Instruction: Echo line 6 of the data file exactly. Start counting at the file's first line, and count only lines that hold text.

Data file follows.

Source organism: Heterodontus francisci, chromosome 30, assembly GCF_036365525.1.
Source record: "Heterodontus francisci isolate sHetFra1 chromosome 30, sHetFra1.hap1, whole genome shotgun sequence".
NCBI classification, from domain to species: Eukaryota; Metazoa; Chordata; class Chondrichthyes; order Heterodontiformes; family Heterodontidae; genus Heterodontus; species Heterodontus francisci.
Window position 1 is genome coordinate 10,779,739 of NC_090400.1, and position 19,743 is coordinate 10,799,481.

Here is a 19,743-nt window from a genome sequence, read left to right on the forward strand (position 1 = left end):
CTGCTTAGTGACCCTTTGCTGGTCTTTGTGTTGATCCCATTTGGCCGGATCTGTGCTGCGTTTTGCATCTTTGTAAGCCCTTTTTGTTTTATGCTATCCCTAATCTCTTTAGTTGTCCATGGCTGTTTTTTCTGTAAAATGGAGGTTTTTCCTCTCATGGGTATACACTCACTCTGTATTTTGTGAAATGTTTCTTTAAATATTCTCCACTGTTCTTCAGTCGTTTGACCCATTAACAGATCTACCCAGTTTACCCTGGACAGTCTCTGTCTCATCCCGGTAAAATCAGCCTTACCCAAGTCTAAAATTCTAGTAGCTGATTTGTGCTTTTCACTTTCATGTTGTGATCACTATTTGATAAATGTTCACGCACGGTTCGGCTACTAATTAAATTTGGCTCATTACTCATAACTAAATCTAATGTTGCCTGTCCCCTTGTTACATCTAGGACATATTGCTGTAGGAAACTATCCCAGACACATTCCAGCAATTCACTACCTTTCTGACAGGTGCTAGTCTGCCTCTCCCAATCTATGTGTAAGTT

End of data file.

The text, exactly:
CTGCTTAGTGACCCTTTGCTGGTCTTTGTGTTGATCCCATTTGGCCGGATCTGTGCTGCGTTTTGCATCTTTGTAAGCCCTTTTTGTTTTATGCTATCCCTAATCTCTTTAGTTGTCCATGGCTGTTTTTTCTGTAAAATGGAGGTTTTTCCTCTCATGGGTATACACTCACTCTGTATTTTGTGAAATGTTTCTTTAAATATTCTCCACTGTTCTTCAGTCGTTTGACCCATTAACAGATCTACCCAGTTTACCCTGGACAGTCTCTGTCTCATCCCGGTAAAATCAGCCTTACCCAAGTCTAAAATTCTAGTAGCTGATTTGTGCTTTTCACTTTCATGTTGTGATCACTATTTGATAAATGTTCACGCACGGTTCGGCTACTAATTAAATTTGGCTCATTACTCATAACTAAATCTAATGTTGCCTGTCCCCTTGTTACATCTAGGACATATTGCTGTAGGAAACTATCCCAGACACATTCCAGCAATTCACTACCTTTCTGACAGGTGCTAGTCTGCCTCTCCCAATCTATGTGTAAGTT